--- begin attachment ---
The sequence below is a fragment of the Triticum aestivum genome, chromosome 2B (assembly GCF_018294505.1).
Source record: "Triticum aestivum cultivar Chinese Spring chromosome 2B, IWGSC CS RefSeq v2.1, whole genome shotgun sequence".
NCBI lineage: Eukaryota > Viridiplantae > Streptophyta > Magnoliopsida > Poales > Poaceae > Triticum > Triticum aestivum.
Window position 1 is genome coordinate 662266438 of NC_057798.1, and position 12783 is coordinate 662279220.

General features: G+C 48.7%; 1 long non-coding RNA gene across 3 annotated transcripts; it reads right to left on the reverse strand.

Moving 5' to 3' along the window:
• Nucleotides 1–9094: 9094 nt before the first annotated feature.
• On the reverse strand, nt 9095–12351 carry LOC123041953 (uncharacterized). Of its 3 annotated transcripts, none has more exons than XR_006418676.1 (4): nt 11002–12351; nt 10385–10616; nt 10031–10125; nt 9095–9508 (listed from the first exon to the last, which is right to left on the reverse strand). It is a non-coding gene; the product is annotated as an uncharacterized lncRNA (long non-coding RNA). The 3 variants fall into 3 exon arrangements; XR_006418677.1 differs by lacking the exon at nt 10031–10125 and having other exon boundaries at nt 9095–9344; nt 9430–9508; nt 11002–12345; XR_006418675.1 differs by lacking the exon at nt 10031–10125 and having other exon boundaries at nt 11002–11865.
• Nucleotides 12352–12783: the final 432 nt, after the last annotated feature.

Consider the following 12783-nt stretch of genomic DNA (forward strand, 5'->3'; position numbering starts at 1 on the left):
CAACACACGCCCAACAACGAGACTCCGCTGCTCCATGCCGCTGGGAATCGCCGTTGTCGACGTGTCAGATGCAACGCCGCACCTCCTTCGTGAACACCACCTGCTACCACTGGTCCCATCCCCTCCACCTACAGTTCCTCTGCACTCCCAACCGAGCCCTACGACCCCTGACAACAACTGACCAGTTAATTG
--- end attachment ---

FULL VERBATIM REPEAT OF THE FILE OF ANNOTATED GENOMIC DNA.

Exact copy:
The sequence below is a fragment of the Triticum aestivum genome, chromosome 2B (assembly GCF_018294505.1).
Source record: "Triticum aestivum cultivar Chinese Spring chromosome 2B, IWGSC CS RefSeq v2.1, whole genome shotgun sequence".
NCBI lineage: Eukaryota > Viridiplantae > Streptophyta > Magnoliopsida > Poales > Poaceae > Triticum > Triticum aestivum.
Window position 1 is genome coordinate 662266438 of NC_057798.1, and position 12783 is coordinate 662279220.

General features: G+C 48.7%; 1 long non-coding RNA gene across 3 annotated transcripts; it reads right to left on the reverse strand.

Moving 5' to 3' along the window:
• Nucleotides 1–9094: 9094 nt before the first annotated feature.
• On the reverse strand, nt 9095–12351 carry LOC123041953 (uncharacterized). Of its 3 annotated transcripts, none has more exons than XR_006418676.1 (4): nt 11002–12351; nt 10385–10616; nt 10031–10125; nt 9095–9508 (listed from the first exon to the last, which is right to left on the reverse strand). It is a non-coding gene; the product is annotated as an uncharacterized lncRNA (long non-coding RNA). The 3 variants fall into 3 exon arrangements; XR_006418677.1 differs by lacking the exon at nt 10031–10125 and having other exon boundaries at nt 9095–9344; nt 9430–9508; nt 11002–12345; XR_006418675.1 differs by lacking the exon at nt 10031–10125 and having other exon boundaries at nt 11002–11865.
• Nucleotides 12352–12783: the final 432 nt, after the last annotated feature.

Consider the following 12783-nt stretch of genomic DNA (forward strand, 5'->3'; position numbering starts at 1 on the left):
CAACACACGCCCAACAACGAGACTCCGCTGCTCCATGCCGCTGGGAATCGCCGTTGTCGACGTGTCAGATGCAACGCCGCACCTCCTTCGTGAACACCACCTGCTACCACTGGTCCCATCCCCTCCACCTACAGTTCCTCTGCACTCCCAACCGAGCCCTACGACCCCTGACAACAACTGACCAGTTAATTG